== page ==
In Arthur Miller’s 1968 play ‘The Price’, four people quarrel over the price of old furniture. Yes, that is essentially the drama’s synopsis. Four characters in a New York attic, debating the value of relics of the past piled up from floor to ceiling from ancient dining sets, chairs, wardrobes, old fencing equipment to an out-of-tune harp. But don’t be fooled, Jonathan Church’s 50th anniversary production of Miller’s play is far more than that. Despite a seemingly mundane plot, ‘The Price’, starring David Suchet and Brendan Coyle, is as absorbing as a thriller. Visually extravagant and deeply emotional, it tells a story about resentment, the cost of success and the difficulty of making peace with the past in a heavily materialistic world. As Arthur Miller put it himself: “The play is about people who make decisions in life and the price they pay for those decisions”.
The play’s storyline is deceptively simple. Victor Franz is a 50-something, utterly frustrated and bitterly disappointed policeman, trying to sell a houseful of old furniture piled up in an attic that was once his childhood home. Despite once being a promising scientist, he dropped out of college to look after his father ruined by the Great Depression. He sees neither meaning in the past nor hope for his remaining years. At the same time, he lacks not only the courage to retire, as this would force him to recognise his failure to generate anything worthwhile through his career, but also the will to start over. Victor resents his older, long-estranged brother Walter, who stayed in college and enjoys a career as a successful surgeon. Yet, even Walter can’t find meaning or significance behind his prosperity and fame. Over the course of an afternoon, duplicity and family secrets are revealed. Walter, Victor’s alcoholic wife Esther, and Gregory Solomon, the 89-year-old Lithuanian Jew and antique dealer hired to appraise their possessions, force the beat cop to face a painful and long-stifled question, namely the value, or ‘price’ of his sacrifice.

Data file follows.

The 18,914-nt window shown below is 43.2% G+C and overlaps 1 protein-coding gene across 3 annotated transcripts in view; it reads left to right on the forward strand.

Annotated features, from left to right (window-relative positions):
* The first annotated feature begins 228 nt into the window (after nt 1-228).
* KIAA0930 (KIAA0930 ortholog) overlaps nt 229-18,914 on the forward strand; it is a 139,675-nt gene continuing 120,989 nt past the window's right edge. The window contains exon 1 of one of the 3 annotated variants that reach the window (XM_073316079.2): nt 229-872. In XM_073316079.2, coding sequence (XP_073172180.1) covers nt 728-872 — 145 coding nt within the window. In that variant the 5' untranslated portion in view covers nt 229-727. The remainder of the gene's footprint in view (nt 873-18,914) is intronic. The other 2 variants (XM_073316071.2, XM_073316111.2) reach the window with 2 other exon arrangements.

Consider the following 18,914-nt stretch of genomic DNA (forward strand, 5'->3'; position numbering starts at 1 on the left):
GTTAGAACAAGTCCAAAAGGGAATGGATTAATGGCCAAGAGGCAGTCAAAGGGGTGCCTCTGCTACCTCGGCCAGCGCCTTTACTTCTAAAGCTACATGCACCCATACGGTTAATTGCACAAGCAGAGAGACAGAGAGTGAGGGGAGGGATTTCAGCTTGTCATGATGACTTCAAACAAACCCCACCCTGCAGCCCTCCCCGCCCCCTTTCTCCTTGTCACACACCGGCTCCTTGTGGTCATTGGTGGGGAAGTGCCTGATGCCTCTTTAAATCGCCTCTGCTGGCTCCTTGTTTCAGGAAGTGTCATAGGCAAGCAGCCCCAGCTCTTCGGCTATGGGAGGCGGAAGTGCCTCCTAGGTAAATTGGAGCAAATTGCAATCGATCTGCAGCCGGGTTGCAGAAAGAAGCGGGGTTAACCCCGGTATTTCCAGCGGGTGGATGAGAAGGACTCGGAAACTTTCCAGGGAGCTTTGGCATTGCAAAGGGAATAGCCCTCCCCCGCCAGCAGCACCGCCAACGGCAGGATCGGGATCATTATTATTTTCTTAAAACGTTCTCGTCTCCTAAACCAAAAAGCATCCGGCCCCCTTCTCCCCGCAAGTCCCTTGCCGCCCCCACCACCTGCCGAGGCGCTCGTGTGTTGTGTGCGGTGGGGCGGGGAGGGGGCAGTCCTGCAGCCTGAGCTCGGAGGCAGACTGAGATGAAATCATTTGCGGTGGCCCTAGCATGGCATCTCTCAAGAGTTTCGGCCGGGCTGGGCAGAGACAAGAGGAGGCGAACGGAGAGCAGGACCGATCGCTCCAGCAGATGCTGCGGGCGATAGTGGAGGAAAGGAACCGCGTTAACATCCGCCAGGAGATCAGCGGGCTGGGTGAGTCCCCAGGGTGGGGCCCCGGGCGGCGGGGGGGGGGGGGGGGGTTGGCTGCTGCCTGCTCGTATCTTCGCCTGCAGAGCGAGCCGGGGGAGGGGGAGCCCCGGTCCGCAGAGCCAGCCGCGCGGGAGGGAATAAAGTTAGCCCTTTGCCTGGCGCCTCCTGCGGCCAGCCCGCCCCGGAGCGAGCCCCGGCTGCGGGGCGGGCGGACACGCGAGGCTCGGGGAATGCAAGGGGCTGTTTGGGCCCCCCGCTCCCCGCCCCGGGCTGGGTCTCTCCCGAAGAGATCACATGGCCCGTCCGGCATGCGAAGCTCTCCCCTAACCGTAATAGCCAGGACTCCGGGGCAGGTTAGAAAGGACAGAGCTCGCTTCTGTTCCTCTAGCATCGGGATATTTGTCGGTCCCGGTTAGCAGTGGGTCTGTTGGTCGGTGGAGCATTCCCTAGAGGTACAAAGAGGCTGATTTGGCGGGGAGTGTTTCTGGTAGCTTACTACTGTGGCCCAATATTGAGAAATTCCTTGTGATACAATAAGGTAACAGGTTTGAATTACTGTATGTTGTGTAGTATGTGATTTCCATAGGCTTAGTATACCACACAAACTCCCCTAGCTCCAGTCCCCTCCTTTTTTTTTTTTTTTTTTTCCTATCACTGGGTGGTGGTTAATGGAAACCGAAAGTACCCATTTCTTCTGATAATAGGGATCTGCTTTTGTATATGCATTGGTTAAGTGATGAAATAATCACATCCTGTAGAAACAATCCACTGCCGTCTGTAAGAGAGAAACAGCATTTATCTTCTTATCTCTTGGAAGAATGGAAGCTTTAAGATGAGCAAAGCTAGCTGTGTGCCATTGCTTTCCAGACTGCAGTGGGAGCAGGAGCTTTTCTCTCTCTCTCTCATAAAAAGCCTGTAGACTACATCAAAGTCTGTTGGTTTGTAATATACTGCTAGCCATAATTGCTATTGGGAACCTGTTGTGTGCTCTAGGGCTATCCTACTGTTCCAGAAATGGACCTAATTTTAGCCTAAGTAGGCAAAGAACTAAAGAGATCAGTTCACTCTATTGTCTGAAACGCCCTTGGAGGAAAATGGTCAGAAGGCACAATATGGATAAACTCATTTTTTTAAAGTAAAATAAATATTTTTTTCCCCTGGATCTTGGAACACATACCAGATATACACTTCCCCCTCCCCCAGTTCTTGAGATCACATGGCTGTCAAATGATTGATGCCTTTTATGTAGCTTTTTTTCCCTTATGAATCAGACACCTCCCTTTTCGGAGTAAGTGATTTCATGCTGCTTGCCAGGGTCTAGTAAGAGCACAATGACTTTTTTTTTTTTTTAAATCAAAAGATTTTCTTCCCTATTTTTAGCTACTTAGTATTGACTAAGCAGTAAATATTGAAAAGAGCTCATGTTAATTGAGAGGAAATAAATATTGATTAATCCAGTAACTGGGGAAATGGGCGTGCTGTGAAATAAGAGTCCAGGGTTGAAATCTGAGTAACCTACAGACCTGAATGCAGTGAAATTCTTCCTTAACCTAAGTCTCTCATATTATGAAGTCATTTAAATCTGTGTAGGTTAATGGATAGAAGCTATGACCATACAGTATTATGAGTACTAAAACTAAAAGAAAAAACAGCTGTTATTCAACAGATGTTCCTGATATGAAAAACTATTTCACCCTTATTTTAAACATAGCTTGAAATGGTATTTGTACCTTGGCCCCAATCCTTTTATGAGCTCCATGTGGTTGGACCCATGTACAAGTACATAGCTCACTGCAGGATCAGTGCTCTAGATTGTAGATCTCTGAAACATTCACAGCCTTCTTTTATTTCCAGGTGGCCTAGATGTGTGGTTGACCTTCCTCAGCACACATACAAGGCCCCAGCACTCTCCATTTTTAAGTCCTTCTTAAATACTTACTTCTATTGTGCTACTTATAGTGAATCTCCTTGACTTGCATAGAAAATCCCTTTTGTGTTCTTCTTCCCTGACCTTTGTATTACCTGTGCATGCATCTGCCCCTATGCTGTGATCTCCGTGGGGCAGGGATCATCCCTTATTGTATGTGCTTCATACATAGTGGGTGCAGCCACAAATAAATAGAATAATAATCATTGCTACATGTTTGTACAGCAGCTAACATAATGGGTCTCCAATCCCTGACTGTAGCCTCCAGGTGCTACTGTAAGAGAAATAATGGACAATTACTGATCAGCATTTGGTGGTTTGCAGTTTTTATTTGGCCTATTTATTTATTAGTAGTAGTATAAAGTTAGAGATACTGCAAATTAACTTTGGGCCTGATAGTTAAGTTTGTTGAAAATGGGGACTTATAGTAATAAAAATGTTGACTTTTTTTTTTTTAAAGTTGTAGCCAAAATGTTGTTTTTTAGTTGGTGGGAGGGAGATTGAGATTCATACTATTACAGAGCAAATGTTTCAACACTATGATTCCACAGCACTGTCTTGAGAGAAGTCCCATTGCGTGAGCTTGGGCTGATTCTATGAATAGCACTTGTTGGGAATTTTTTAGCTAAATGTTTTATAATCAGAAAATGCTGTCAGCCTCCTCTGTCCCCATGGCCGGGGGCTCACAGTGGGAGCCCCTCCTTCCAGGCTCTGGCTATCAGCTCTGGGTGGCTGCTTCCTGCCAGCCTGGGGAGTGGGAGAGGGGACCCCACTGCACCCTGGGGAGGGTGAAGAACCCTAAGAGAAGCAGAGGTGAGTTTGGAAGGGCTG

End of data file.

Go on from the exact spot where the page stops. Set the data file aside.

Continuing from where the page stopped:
Both brothers are magnificently played. As Victor, Brendan Coyle - who you might recognise from Downton Abbey as John Bates - impersonated perfectly the weariness of a man forced to acknowledge his pointless and meaningful fate which he will never break away from. A frightening warning of how rapidly one might waste their life. Adrian Lukis also portrayed Walter perfectly by capturing his fears, unease and the guilt of having gotten away. The whole cast is undoubtedly exceptional, but it is truly David Suchet’s manipulative, versatile yet charming portrayal of Gregory Solomon who is the play’s icing on the cake. Although it is in fact a supporting role, Suchet’s glowing performance turned this comic and eccentric character into the star of the entire show. Suchet played to perfection a seemingly harmless 89-year-old with both extreme joie de vivre and incredible manipulation skills but also with a vulnerable and wise soul, revealing life’s absurdity. He was certainly missed in the second act, where he spent most of the time off stage.
Simon Higlett’s set design was a masterpiece with massive amounts of chairs, tables, armoires and mirrors stacked up on to the ceiling, giving the impression that all actors would be eventually swallowed up by the pile of old furniture. Sara Stewart, playing Victor’s alcoholic wife Esther, successfully conveyed the perilous atmosphere as well as the stuffy and discomfiting nature of sitting in a graveyard of objects, which, although once loved, are now, alas, worthless. “Time is a terrible thing”. This line by Gregory Salmon truly encapsulates the whole essence of the play and still resonates in my ears.
On the surface, ‘The Price’ is about how much the antique dealer will pay for the long-neglected pile of furniture. But beyond the obvious, ‘The Price’ is more about the price involved in self-sacrifice or the price we are willing to pay for our success and ambitions as well as the cost of dividing families. Although it is now 50 years old, the play’s message is more relevant than ever in our current throw-away society. ‘The Price’ compels us to reflect on the dichotomy of material wealth and affluence versus personal integrity, something which affects every one of us, yet something no one seems to care about. Finally, the play reminds us that while we are truly the authors of our lives, we must remember that there is always a cost attached to our decisions.